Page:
Interdisciplinary Initiatives Program Round 9 - 2018

Possu Huang, Bioengineering
Zev Bryant, Bioengineering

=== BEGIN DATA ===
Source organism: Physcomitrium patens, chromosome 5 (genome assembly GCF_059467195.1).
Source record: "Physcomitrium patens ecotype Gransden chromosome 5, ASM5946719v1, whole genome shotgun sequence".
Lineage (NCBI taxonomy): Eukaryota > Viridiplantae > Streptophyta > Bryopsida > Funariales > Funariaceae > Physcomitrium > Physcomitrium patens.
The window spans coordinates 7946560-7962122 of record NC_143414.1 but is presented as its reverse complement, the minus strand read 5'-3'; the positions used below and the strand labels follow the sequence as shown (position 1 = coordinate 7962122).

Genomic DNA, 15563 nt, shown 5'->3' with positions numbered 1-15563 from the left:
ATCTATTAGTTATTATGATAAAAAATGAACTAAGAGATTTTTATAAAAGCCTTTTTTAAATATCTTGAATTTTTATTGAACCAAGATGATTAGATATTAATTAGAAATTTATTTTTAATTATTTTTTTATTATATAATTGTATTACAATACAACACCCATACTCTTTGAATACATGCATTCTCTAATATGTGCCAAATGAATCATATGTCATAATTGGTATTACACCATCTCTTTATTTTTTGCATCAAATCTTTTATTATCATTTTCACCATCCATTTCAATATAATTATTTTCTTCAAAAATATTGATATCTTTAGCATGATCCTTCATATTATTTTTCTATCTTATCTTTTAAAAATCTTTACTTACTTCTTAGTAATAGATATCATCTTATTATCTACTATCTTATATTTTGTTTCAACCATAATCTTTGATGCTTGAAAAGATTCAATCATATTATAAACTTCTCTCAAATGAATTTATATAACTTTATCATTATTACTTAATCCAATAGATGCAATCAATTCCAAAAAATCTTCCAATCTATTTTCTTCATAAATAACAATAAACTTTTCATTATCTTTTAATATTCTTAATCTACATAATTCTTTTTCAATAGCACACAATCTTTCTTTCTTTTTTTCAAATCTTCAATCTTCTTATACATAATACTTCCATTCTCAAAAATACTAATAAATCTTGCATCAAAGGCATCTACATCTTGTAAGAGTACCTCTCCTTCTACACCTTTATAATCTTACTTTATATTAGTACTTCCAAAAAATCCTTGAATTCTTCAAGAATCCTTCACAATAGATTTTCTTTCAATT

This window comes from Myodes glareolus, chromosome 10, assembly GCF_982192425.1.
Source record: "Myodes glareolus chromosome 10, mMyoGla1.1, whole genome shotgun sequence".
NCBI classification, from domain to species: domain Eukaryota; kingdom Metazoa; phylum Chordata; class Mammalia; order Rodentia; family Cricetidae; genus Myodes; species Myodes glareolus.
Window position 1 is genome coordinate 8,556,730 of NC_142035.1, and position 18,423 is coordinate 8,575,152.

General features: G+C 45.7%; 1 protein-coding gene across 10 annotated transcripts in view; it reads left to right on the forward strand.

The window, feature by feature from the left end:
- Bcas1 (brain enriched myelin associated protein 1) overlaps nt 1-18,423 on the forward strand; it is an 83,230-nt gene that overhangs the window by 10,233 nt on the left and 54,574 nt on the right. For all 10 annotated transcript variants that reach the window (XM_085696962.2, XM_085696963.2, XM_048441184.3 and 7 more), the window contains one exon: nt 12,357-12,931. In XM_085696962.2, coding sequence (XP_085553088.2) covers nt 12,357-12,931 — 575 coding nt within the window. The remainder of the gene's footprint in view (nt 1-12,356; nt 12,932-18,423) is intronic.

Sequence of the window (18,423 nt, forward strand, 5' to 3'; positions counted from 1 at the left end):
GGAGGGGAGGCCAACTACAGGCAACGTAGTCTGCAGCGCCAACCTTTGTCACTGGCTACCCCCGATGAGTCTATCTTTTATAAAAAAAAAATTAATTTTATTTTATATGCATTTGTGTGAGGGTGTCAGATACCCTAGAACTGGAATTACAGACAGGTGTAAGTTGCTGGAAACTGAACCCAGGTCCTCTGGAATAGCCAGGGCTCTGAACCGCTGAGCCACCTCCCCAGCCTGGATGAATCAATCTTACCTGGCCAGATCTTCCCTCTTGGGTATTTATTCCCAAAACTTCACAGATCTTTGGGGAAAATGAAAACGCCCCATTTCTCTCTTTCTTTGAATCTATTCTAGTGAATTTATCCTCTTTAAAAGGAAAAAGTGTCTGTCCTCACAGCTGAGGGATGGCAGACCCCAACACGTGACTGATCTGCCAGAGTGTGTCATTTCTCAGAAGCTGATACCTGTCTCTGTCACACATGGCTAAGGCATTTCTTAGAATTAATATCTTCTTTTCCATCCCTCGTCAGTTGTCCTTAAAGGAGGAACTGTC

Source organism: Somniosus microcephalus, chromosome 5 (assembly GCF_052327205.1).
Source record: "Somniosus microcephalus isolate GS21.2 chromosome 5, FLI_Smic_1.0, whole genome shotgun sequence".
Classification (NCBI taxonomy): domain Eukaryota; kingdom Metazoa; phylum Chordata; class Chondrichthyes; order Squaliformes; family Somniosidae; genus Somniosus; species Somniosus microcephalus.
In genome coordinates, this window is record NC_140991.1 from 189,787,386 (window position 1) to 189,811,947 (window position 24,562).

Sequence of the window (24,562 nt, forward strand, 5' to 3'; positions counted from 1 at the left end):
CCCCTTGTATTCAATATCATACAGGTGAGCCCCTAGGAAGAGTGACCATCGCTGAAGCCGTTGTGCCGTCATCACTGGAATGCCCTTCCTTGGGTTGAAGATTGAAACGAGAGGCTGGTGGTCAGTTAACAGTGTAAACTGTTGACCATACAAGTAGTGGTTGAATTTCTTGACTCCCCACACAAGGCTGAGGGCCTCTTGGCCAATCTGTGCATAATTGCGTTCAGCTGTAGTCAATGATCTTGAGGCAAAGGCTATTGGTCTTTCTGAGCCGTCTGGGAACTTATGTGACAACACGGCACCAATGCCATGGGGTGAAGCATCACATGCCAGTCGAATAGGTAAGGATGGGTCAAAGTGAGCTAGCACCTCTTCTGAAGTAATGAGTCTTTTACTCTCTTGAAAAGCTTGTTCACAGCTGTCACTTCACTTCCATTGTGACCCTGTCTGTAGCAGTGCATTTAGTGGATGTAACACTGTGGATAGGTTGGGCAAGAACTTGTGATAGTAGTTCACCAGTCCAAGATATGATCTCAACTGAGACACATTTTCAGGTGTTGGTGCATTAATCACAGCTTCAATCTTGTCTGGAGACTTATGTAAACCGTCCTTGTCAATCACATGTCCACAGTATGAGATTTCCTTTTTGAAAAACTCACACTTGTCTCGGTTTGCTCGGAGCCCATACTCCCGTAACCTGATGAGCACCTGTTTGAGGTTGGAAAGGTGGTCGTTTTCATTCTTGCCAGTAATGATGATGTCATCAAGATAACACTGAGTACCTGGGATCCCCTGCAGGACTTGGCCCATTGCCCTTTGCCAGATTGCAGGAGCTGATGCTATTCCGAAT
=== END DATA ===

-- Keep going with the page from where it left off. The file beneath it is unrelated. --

How do macromolecular machines work? From DNA synthesis, to cellular transport, to signaling, to macroscopic force generation required for pumping blood, swimming, or walking, biological nanomachines are involved in every aspect of biology. From the perspective of understanding protein structure and function, some molecular motors (e.g. kinesin) exhibit the most incredible amalgam of complex properties, combining molecular assembly, catalysis, allostery, and mechanical force generation — all in a single polypeptide chain. Studies on these motors have led to the understanding of how protein structural elements work together, like mechanical parts, but currently there is not sufficient knowledge of how these parts can be used outside of their native context to build entirely new machines. In this proposal, we will approach this complicated problem with attempts to define basic principles of energy conversion in proteins. Proceeding via a series of intermediate steps, we aim to ultimately create novel motors that can translocate nanoscale cargoes powered by chemical reactions or by light.